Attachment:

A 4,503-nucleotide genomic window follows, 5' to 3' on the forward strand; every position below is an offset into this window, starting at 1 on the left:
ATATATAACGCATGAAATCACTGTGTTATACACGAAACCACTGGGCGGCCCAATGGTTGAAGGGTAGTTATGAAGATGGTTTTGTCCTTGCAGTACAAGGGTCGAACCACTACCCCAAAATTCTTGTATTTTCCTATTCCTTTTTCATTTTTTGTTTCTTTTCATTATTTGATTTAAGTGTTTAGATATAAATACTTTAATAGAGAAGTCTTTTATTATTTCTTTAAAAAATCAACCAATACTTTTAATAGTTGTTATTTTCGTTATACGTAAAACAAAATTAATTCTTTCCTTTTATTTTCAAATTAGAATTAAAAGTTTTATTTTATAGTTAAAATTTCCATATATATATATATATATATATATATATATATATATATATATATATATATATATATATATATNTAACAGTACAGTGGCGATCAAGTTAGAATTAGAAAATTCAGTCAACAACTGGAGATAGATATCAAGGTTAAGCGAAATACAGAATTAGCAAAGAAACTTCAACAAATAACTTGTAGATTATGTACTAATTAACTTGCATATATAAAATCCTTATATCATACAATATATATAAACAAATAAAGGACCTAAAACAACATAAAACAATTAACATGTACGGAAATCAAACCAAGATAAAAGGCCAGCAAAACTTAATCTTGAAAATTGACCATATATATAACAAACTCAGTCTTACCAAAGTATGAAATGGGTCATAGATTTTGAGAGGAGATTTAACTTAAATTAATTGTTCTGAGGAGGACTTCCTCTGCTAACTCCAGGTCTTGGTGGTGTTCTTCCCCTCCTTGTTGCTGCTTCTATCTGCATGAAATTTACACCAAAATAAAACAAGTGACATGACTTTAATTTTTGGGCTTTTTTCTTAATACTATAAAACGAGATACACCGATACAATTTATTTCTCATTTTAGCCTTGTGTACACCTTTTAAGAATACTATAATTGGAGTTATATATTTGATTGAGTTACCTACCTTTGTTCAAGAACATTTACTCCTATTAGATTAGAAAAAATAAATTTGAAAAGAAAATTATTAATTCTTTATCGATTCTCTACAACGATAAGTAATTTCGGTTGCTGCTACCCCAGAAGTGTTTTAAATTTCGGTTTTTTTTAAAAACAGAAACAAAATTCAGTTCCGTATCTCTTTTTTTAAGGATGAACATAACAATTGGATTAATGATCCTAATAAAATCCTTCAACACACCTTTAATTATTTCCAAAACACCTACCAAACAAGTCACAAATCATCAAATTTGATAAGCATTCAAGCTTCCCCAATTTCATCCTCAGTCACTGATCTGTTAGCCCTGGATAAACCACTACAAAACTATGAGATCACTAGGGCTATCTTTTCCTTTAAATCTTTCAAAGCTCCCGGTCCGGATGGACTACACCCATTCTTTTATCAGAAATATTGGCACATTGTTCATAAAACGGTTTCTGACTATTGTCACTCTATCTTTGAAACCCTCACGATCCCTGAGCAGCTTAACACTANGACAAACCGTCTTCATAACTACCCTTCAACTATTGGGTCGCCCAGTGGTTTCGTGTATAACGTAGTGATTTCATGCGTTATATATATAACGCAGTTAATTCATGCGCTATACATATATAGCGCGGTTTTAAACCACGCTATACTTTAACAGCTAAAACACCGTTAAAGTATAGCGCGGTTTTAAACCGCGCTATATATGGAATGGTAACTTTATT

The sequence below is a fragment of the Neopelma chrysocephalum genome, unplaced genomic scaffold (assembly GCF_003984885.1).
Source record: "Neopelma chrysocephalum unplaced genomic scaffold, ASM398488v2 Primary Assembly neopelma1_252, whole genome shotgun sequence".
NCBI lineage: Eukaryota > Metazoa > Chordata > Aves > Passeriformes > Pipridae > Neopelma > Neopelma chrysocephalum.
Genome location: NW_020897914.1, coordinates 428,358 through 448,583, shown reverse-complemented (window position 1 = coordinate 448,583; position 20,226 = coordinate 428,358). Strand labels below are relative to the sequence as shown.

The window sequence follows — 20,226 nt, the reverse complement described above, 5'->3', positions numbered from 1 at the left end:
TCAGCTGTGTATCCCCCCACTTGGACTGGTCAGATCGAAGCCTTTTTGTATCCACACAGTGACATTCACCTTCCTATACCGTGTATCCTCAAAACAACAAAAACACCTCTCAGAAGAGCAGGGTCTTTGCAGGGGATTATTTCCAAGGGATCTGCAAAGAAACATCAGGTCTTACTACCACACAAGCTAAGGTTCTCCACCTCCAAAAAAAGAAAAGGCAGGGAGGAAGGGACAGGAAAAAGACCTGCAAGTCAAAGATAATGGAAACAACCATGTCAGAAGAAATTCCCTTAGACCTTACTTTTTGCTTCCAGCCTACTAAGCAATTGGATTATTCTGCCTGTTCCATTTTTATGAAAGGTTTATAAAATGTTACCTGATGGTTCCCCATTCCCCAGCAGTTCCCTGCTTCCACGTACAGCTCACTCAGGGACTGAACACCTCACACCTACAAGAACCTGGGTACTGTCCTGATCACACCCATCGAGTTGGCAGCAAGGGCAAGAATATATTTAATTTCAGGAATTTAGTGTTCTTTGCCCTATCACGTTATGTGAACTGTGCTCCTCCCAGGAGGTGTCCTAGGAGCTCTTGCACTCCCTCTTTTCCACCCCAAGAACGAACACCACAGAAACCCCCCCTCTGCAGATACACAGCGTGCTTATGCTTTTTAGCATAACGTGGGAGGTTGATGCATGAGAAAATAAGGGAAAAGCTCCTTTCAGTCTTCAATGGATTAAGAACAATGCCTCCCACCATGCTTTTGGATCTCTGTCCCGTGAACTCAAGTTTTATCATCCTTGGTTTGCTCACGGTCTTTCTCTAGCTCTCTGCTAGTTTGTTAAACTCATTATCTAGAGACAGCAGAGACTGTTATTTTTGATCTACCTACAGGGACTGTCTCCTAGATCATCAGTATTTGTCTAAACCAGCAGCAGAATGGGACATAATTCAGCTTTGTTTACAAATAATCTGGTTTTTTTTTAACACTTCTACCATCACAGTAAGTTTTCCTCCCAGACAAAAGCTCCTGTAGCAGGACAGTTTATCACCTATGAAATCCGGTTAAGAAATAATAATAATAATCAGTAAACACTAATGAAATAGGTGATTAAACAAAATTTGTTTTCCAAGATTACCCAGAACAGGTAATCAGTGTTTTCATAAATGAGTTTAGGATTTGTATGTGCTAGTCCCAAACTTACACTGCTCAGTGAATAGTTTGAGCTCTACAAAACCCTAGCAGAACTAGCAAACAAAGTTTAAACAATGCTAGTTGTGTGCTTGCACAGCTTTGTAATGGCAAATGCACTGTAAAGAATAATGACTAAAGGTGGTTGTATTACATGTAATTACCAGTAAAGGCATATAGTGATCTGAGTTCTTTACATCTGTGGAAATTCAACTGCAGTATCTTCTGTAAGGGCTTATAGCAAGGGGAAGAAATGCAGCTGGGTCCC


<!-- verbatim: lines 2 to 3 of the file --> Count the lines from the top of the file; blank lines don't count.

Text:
ATATATAACGCATGAAATCACTGTGTTATACACGAAACCACTGGGCGGCCCAATGGTTGAAGGGTAGTTATGAAGATGGTTTTGTCCTTGCAGTACAAGGGTCGAACCACTACCCCAAAATTCTTGTATTTTCCTATTCCTTTTTCATTTTTTGTTTCTTTTCATTATTTGATTTAAGTGTTTAGATATAAATACTTTAATAGAGAAGTCTTTTATTATTTCTTTAAAAAATCAACCAATACTTTTAATAGTTGTTATTTTCGTTATACGTAAAACAAAATTAATTCTTTCCTTTTATTTTCAAATTAGAATTAAAAGTTTTATTTTATAGTTAAAATTTCCATATATATATATATATATATATATATATATATATATATATATATATATATATATATATATATNTAACAGTACAGTGGCGATCAAGTTAGAATTAGAAAATTCAGTCAACAACTGGAGATAGATATCAAGGTTAAGCGAAATACAGAATTAGCAAAGAAACTTCAACAAATAACTTGTAGATTATGTACTAATTAACTTGCATATATAAAATCCTTATATCATACAATATATATAAACAAATAAAGGACCTAAAACAACATAAAACAATTAACATGTACGGAAATCAAACCAAGATAAAAGGCCAGCAAAACTTAATCTTGAAAATTGACCATATATATAACAAACTCAGTCTTACCAAAGTATGAAATGGGTCATAGATTTTGAGAGGAGATTTAACTTAAATTAATTGTTCTGAGGAGGACTTCCTCTGCTAACTCCAGGTCTTGGTGGTGTTCTTCCCCTCCTTGTTGCTGCTTCTATCTGCATGAAATTTACACCAAAATAAAACAAGTGACATGACTTTAATTTTTGGGCTTTTTTCTTAATACTATAAAACGAGATACACCGATACAATTTATTTCTCATTTTAGCCTTGTGTACACCTTTTAAGAATACTATAATTGGAGTTATATATTTGATTGAGTTACCTACCTTTGTTCAAGAACATTTACTCCTATTAGATTAGAAAAAATAAATTTGAAAAGAAAATTATTAATTCTTTATCGATTCTCTACAACGATAAGTAATTTCGGTTGCTGCTACCCCAGAAGTGTTTTAAATTTCGGTTTTTTTTAAAAACAGAAACAAAATTCAGTTCCGTATCTCTTTTTTTAAGGATGAACATAACAATTGGATTAATGATCCTAATAAAATCCTTCAACACACCTTTAATTATTTCCAAAACACCTACCAAACAAGTCACAAATCATCAAATTTGATAAGCATTCAAGCTTCCCCAATTTCATCCTCAGTCACTGATCTGTTAGCCCTGGATAAACCACTACAAAACTATGAGATCACTAGGGCTATCTTTTCCTTTAAATCTTTCAAAGCTCCCGGTCCGGATGGACTACACCCATTCTTTTATCAGAAATATTGGCACATTGTTCATAAAACGGTTTCTGACTATTGTCACTCTATCTTTGAAACCCTCACGATCCCTGAGCAGCTTAACACTANGACAAACCGTCTTCATAACTACCCTTCAACTATTGGGTCGCCCAGTGGTTTCGTGTATAACGTAGTGATTTCATGCGTTATATATATAACGCAGTTAATTCATGCGCTATACATATATAGCGCGGTTTTAAACCACGCTATACTTTAACAGCTAAAACACCGTTAAAGTATAGCGCGGTTTTAAACCGCGCTATATATGGAATGGTAACTTTATT

The sequence below is a fragment of the Neopelma chrysocephalum genome, unplaced genomic scaffold (assembly GCF_003984885.1).